Gould's effort to make room in Darwinist thought for catastrophe suggests his revisionism. In these lectures, he further explores the problem of gradualism. He says that geology has been dominated by the metaphor of the arrow - progressive, linear motion - at the expense of the metaphor of the cycle, which points to the element of repetition.
He finds the desired combination of arrows and cycles in the thought of one of the earliest geologists, Thomas Burnet. Against the textbooks, which reject his thinking as theological pseudo-science, Gould finds Burnet thought provoking. A prominent 17th-century Anglican clergyman, Burnet called his treatise ``Sacred History of the Earth.'' Burnet accepted the time frame in the biblical account of creation. When a conflict arose between fact and tradition, he tried to reconcile the two.
Gould sees Burnet's vision in his frontispiece (reproduced here). Surrounded by angels, Jesus keeps one foot on the first stage of the earth, and one on the last. The vision is progressive - it reads clockwise, and each phase of earth accounts for one step, from the Creation to the Fall to the Second Coming to the Last Judgment and stellification - and cyclical at the same time.
Why should Gould - a self-described Jewish paleontologist - find this inspiring? He knows that the biblical schedule of creation came in for a shock with the discovery of ``deep time'' (John McPhee's phrase) or geological time. He's been a careful critic of fundamentalist creationists. But he also feels that his own profession has accepted on faith a vision equally inadequate. Gradual progress - symbolized by the arrow - is as much a problem, taken in isolation, as the mere repetitiveness symbolized by the ancient concept of eternal return.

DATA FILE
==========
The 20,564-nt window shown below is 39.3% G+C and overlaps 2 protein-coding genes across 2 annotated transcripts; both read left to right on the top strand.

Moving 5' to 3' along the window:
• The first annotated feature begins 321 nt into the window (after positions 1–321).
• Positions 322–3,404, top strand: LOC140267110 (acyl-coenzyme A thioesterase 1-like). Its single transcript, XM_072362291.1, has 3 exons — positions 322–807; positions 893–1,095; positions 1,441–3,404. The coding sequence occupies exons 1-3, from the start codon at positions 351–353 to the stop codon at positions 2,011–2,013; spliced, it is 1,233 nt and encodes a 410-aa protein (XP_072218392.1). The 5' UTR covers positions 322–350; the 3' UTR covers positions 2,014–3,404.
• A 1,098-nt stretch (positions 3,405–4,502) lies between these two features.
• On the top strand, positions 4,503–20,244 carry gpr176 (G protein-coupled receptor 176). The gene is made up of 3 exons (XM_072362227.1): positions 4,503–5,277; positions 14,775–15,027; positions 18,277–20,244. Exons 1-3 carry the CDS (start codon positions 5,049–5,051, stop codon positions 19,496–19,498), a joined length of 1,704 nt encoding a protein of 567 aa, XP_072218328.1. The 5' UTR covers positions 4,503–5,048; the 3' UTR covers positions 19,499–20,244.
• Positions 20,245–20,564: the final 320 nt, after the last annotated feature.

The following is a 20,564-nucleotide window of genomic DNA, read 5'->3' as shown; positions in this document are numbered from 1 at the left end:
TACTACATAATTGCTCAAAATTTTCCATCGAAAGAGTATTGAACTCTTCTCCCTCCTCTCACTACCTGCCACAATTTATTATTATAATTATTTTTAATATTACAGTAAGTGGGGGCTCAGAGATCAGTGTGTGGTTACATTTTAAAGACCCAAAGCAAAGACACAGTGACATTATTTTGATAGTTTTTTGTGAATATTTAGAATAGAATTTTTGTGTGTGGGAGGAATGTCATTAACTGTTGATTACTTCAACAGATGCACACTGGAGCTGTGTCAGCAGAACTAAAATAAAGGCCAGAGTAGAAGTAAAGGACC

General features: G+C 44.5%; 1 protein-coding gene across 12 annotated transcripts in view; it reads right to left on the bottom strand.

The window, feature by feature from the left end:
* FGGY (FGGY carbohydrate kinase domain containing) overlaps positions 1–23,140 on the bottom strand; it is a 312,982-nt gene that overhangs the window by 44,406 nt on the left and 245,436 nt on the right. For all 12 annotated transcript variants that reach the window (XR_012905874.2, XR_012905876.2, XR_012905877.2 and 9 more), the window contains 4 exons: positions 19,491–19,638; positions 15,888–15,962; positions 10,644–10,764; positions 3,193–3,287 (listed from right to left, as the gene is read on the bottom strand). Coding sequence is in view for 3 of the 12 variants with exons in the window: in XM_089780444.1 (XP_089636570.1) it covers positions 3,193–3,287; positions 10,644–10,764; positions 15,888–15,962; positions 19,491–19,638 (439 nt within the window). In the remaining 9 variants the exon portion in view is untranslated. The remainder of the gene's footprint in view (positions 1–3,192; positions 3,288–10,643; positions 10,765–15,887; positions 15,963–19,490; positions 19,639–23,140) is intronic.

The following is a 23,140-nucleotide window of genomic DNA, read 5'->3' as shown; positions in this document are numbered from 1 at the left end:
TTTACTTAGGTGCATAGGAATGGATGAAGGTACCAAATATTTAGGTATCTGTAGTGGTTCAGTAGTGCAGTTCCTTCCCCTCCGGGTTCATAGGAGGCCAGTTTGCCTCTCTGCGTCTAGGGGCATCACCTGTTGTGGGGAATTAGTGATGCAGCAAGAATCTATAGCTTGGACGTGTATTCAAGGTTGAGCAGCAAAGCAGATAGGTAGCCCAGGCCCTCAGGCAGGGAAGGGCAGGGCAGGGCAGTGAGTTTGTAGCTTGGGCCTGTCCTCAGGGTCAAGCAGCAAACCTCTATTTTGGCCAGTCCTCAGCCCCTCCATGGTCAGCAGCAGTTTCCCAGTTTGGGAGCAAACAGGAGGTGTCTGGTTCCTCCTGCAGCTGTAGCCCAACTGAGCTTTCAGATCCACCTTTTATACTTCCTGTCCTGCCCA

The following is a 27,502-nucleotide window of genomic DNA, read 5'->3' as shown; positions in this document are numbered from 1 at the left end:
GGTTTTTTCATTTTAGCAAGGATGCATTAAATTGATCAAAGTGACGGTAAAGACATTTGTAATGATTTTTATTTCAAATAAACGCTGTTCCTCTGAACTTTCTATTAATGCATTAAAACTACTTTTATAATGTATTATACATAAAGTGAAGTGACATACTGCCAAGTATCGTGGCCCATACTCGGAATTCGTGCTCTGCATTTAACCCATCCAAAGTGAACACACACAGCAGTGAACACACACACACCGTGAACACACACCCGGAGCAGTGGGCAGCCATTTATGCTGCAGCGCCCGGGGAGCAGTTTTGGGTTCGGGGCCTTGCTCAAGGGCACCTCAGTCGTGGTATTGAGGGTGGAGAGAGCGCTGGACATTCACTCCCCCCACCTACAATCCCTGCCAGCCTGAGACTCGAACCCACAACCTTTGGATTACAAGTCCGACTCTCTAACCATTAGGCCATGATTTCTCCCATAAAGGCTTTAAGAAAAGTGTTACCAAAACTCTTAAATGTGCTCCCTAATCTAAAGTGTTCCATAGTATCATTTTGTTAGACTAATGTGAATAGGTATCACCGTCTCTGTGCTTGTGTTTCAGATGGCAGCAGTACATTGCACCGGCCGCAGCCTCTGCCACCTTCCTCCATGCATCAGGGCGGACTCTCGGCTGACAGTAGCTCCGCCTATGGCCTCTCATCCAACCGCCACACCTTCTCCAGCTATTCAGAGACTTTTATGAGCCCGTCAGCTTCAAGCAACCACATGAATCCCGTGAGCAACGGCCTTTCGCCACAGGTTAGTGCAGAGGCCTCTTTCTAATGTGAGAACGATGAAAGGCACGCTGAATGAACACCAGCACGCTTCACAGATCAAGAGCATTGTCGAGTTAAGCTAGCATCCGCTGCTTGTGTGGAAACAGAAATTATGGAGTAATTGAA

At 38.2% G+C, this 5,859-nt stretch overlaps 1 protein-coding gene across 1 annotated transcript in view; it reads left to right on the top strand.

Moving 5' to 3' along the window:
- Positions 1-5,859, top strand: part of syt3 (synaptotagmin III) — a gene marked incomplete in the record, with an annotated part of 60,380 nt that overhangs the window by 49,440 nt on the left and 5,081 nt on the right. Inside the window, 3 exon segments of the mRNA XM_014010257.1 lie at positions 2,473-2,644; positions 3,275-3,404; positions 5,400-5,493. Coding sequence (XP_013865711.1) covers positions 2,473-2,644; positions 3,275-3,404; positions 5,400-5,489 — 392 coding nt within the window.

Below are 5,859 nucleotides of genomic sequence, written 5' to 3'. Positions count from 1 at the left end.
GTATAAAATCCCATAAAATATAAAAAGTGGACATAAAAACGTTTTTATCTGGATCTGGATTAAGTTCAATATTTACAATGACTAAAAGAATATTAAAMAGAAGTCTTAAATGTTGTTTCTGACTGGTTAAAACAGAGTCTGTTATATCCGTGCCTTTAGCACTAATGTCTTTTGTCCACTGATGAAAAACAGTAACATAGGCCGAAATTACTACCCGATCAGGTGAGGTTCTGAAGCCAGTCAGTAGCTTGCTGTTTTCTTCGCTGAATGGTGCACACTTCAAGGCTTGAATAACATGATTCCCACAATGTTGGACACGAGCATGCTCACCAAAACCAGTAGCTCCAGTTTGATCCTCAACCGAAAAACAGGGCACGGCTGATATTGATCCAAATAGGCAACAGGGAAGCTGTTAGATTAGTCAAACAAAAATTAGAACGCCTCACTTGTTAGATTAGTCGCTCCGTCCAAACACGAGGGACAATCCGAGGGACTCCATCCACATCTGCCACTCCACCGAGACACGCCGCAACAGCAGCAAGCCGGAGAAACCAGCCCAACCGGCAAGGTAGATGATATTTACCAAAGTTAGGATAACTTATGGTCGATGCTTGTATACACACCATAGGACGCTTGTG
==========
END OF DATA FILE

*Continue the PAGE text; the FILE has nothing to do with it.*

Gould's reading of the two great geological thinkers after Burnet - James Hutton and Charles Lyell - demonstrates in great and sometimes eloquent detail the struggle they had with the limits imposed by their visions of history. Having rejected the notion that science is built up from facts alone, Gould defines the great moments in geological science in terms that are surprisingly literary. As an exponent of nasty little facts, and aware that a bold theory needs only one counterfact to evaporate, Gould is careful to document the interpenetration of fact and theory, data and vision. His is a study of geological style and eloquence.